The cancer you can prevent: How guidelines, screenings for Cervical cancer have changed

3 Things: Preventing cervical cancer

CHARLOTTE, NC (WBTV) - Did you know cervical cancer is the cancer that has a vaccine that can prevent you from getting it in the future? If you didn’t know that – it should certainly get your attention.

January is Cervical Cancer Awareness month so we wanted to spotlight cervical health. Because this is a cancer you can prevent. It was once one of the most common causes of cancer deaths for American women - but the diagnosis and death rates have been dropping. Much of the credit goes to new preventative tests and treatments - like pap smears and HPV vaccines. But the screening guidelines have changed, and many people don’t realize it.

The reason: pap smears which are the screening tool used to analyze the cells of a woman’s cervix, have come a long these days. They are now highly specialized and the technology is more advanced, which means doctors can now know more much more about the sample of cells taken from your cervix -- and then examined under a microscope. As a result, for the majority of women - you no longer have to get a pap every year.

These are updated guidelines: for women ages 21 to 29, you can get a pap every three years unless tests come back abnormal. Then you may have to still get one every year. Another big change: there’s no need for a pap for young women and girls under 21. Doctors say research shows our immune system is so effective during this period, there’s no benefit to having one.

For women ages 30 to 65 -- you only have to go every five years if you have the specialized testing for HPV, the Human Papillomavirus. And, that is what Dr. Genevieve Brauning from Novant Health, says is key. “Depending on your age, we may test those cells from the cervix for the HPV virus and that’s an important development,” she said. “That’s a new thing and that’s what has enabled us to put more time between pap smears because we have more specialized testing to look for the HPV virus.”

The Human Papillomavirus is a very common sexually transmitted infection. It has hundreds of strains and there’s a common misconception about HPV: once you have it you can’t get rid of it. But, that’s not true. In the majority of cases, your body will detect the virus and clear it on its own. Just like with the common cold. Of course it takes longer - one to five years.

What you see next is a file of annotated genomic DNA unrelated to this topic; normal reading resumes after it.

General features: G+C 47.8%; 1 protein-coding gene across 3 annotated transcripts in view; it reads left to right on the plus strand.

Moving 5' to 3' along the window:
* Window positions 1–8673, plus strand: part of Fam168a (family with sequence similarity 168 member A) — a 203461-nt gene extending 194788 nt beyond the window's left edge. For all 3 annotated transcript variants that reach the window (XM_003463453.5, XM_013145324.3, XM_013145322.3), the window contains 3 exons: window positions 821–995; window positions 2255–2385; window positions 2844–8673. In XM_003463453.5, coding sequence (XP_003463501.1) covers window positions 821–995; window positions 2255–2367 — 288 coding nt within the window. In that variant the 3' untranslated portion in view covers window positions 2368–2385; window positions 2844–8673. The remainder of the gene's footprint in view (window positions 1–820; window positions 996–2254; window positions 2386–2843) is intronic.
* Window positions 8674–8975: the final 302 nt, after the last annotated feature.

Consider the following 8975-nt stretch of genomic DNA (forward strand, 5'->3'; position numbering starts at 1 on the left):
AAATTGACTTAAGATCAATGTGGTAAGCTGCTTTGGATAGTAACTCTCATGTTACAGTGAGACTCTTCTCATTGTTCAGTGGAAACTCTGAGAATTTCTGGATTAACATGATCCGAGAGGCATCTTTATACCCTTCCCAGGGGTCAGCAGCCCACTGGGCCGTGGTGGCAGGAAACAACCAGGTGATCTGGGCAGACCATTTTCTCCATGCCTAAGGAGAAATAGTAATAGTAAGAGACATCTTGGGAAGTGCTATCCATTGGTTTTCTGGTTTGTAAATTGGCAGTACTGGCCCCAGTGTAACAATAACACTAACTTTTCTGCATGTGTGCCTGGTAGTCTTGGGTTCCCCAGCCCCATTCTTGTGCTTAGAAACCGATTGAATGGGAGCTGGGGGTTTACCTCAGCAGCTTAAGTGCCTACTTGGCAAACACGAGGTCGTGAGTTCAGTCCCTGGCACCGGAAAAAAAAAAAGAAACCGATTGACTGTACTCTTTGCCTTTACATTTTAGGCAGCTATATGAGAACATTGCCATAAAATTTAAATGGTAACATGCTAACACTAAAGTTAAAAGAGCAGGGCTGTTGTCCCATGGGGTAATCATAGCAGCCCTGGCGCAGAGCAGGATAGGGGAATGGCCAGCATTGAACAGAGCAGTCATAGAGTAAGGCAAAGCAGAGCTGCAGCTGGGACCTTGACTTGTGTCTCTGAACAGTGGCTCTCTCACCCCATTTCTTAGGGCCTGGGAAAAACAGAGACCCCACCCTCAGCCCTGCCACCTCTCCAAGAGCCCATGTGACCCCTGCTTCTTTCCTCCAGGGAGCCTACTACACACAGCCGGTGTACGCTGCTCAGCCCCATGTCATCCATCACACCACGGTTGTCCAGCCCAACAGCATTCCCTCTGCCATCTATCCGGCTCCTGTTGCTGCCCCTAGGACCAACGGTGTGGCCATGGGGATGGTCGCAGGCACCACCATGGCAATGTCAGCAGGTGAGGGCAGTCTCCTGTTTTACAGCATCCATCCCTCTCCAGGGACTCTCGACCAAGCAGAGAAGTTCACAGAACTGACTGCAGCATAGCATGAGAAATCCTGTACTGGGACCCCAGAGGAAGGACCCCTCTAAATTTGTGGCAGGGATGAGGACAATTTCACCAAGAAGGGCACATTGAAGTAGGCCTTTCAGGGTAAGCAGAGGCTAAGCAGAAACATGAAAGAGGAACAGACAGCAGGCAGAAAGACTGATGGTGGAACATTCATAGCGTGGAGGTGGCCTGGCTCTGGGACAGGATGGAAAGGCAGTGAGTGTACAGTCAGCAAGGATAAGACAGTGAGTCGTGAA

However, there are some strains -- nine of them in fact - that are high risk. These are the ones that increase your chance of getting cervical cancer.

“If you have a viral infection with one of those high risk strains, we want to know about that because we want to be watching your cervix very closely to make sure that changes aren’t progressing, that you’re not developing precancerous cells,” Brauning said. “The great news is that this is the perfect example of the benefit of a screening test.”

That’s right - there’s a vaccine that protects from the high-risk HPV strains that can cause cervical cancer. In fact, Dr Brauning said, “the data continues to show this is the only vaccine we have that decreases your chances of getting cancer in the future. That’s powerful.”

And, it decreases your chances of getting cervical cancer by 90%!

“If you said to someone, I can give you a shot of something that will decrease your chance of getting cervical cancer by 90 percent - and if that’s how we presented it, people might think a little differently about it,” Brauning pointed out.

That shot – is called Gardisil. It’s approved for both boys *and girls -- and doctors recommend your child gets it starting at age 11.

But Dr. Brauning understands parents' hesitation with getting their child vaccinated. “Many parents say 'well why does my child need this vaccine? They’re not sexually active at age 11. We can revisit this later’,” she said. “That’s exactly why we want them to have it then. The younger they are, the better the immunity response will be and the more protection long-term they will have.

If we delay that vaccine -- let’s say we delay to age 21. They’re actually not going to have as much protection.”

If you’re wondering why boys are included in the recommendations from the CDC to get the vaccine, it’s because boys are carriers of HPV. Remember - extremely common STI with hundreds of strains. Researchers have learned HPV can live in other areas besides the cervix. In addition to genital warts, it can also cause other changes in the mouth. So while it doesn’t lead to cervical cancer in men - it can lead to oral and tongue cancers in men.

And Gardisil is covered by insurance, too. There is another vaccine on the market, but Gardisil is the only that covers all nine of the high-risk strains of HPV that can cause cervical cancer.

There are two other things to know: The vaccine only protects you against the high-risk strains of HPV. You could still get HPV - but not the kind that causes cancer. And in the majority of those cases - remember, your body clears the virus on its own. Second, ladies, just because we can now go longer without getting a pap doesn’t mean you skip your yearly well woman’s appointment. You still need to go, check in with your doc and get a pelvic exam -- which is different from a pap. Dr. Brauning wanted me to be sure that I made that clear.

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